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What if we could reduce traffic congestion by 30 per cent in less than a year, without doing a damn thing? No multibillion-dollar subway systems, no major lifestyle changes. Just one-third less time spent sitting in traffic jams.

This is not the transportation-policy equivalent of a late-night weight-loss infomercial. This is, in fact, exactly what happened in most major urban areas in the United States last year.

Unfortunately, it required a stunning run-up in oil prices, followed by a worldwide economic collapse. But the results suggest that there is a less painful way to achieve the same results: "road pricing" or smartly implemented tolls for drivers.

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Last year, Americans drove 3 per cent fewer kilometres on urban interstate highways, according to the U.S. Federal Highway Administration. The decline was initially clearly linked to higher gas prices.

In the second half of 2008, however, prices fell. But the recession started to bite, and layoffs meant more Americans had nowhere to go on weekday mornings, so the numbers did not bounce back up. While 3 per cent sounds small, even a tiny reduction can have a big effect on traffic congestion.

According to a study published by INRIX, a company that monitors U.S. GPS traffic data and feeds real-time congestion information to radio stations and services like OnStar, traffic congestion in major U.S. urban areas fell by 30 per cent in 2008.

INRIX measures congestion by comparing how much longer it takes to drive somewhere in rush hour than it would in the middle of the night when the road is pretty much empty. However, INRIX said its data show that in major U.S. cities in 2008, it took 9-per-cent longer to get somewhere in rush hour, down from 13-per- cent longer in 2007 - a 30-per-cent drop.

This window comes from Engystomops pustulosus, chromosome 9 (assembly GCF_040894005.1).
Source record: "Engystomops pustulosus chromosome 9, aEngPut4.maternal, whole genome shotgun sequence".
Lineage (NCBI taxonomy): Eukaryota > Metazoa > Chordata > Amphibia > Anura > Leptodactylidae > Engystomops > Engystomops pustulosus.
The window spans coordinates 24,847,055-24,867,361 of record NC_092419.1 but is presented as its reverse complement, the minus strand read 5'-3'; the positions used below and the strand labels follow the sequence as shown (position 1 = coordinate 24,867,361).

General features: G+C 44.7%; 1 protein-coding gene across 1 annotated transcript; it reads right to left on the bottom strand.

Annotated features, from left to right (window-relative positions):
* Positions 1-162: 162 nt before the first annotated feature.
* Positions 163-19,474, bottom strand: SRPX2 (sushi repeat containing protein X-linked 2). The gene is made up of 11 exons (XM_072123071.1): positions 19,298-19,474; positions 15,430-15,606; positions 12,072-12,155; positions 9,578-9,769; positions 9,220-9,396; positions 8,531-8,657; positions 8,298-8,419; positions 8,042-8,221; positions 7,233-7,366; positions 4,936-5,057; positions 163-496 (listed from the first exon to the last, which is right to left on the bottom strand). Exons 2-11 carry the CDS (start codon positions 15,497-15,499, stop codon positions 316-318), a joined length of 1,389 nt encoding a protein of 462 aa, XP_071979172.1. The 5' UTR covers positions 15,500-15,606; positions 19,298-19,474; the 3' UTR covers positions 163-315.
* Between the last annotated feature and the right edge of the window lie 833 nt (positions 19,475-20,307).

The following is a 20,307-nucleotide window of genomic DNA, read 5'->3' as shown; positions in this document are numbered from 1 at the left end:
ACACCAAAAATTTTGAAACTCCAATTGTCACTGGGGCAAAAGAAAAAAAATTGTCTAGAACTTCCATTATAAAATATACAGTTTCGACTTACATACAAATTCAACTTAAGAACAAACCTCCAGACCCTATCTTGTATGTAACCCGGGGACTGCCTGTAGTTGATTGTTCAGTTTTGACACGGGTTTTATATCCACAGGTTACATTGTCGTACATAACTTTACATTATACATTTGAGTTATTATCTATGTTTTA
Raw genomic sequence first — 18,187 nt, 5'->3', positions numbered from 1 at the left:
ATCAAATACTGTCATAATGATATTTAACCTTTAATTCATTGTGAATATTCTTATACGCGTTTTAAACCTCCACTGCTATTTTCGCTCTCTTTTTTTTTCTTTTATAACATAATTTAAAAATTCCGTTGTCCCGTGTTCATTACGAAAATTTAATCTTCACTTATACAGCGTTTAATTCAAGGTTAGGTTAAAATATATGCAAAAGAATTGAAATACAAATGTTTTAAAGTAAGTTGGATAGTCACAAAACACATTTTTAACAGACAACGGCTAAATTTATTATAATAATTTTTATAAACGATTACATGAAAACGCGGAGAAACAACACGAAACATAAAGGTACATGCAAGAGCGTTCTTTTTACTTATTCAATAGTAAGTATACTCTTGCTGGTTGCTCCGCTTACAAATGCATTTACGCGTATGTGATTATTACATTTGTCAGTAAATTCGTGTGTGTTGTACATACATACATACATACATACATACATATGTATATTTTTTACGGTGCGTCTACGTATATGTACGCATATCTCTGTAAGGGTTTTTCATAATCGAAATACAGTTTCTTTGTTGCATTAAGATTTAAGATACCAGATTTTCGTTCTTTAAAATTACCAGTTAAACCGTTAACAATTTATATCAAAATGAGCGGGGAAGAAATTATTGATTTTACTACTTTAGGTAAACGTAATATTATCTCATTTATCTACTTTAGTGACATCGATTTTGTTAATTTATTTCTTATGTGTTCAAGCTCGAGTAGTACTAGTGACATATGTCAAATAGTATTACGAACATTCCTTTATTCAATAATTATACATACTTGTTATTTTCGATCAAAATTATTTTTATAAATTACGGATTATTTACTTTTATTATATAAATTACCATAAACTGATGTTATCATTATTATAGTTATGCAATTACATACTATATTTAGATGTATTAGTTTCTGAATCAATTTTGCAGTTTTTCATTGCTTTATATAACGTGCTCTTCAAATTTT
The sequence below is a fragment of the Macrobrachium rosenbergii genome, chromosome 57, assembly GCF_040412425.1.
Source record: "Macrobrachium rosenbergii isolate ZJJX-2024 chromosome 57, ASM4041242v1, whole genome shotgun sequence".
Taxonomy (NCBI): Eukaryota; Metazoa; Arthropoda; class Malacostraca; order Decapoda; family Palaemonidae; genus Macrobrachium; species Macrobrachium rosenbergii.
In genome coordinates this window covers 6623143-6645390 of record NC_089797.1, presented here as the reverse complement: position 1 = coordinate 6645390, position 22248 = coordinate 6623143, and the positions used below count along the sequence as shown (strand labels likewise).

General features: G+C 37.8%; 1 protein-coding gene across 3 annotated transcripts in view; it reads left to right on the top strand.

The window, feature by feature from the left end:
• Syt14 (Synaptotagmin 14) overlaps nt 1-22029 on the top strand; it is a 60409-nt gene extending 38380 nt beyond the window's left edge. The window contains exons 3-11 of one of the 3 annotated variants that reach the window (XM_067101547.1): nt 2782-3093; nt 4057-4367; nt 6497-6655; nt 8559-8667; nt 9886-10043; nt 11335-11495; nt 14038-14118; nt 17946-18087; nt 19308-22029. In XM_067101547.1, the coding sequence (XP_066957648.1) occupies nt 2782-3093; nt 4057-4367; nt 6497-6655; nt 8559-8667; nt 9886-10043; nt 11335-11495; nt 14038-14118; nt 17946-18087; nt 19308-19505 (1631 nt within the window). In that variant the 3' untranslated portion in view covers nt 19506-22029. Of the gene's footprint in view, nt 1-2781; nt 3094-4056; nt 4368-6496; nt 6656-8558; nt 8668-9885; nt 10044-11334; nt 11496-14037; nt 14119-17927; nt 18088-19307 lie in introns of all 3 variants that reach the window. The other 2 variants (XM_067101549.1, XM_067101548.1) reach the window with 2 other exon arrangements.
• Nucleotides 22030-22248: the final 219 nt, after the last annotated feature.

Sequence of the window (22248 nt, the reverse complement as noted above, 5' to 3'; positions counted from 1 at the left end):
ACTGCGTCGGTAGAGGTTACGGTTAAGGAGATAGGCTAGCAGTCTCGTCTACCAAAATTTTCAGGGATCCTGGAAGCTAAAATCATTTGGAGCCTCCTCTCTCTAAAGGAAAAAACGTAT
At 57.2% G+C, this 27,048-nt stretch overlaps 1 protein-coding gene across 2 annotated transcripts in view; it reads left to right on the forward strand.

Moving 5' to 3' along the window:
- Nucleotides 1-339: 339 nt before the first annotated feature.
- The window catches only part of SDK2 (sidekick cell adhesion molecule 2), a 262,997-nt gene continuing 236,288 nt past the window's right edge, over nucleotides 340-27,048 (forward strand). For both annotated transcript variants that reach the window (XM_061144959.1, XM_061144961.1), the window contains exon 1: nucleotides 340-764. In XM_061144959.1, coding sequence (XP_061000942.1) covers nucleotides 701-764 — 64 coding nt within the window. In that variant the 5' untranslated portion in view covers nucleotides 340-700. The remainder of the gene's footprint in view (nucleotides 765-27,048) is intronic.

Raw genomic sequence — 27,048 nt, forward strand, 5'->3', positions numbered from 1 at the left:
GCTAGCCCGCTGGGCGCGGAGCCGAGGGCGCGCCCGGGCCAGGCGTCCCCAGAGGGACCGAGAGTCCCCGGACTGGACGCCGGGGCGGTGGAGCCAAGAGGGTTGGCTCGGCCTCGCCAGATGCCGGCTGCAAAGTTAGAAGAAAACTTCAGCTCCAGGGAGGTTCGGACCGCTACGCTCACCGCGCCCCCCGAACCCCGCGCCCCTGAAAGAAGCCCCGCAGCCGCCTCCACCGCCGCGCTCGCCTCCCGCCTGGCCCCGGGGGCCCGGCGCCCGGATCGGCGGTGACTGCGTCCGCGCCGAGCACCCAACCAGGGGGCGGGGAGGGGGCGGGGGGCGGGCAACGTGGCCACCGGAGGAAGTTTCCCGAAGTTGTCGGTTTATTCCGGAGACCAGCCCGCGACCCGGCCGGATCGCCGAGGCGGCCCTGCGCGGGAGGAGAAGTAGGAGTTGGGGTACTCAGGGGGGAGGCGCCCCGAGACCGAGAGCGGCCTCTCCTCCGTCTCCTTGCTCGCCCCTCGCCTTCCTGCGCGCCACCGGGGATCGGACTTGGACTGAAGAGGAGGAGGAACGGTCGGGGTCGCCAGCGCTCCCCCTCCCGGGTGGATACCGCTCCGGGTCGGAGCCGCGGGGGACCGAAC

When roads are jammed to capacity, they are unstable, and traffic can freeze up dramatically with the slightest decrease in capacity, such as a disabled car.

Which brings us to tolls. If you charge tolls - as they do in Stockholm, London and a growing number of places - and charge more in rush hour, you will persuade some drivers to carpool or defer their trip to save a few bucks. Then, for a small fee, those who have to drive in rush hour get to keep moving.

Tolls would mimic the recession effect, but we would reap the benefits - better flowing traffic, less pollution - without the pain. The hundreds of millions in toll revenue could be used for public transit, or to maintain the roads, or both.

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It's not clear if this U.S. recession traffic effect is happening here. Statistics Canada numbers show a string of even larger declines in kilometres driven on our roads in 2008, no doubt because of gas prices. But we started driving more in the third quarter of last year. Some argue we should just raise gas taxes. If we had the guts to do this dramatically enough, European-style, some people would drive less. But it might not make as much difference to when we drive, which is key to unlocking congestion.

To do that, we need to make burning gas in rush hour, not just burning gas, more expensive. Only tolls will do that.

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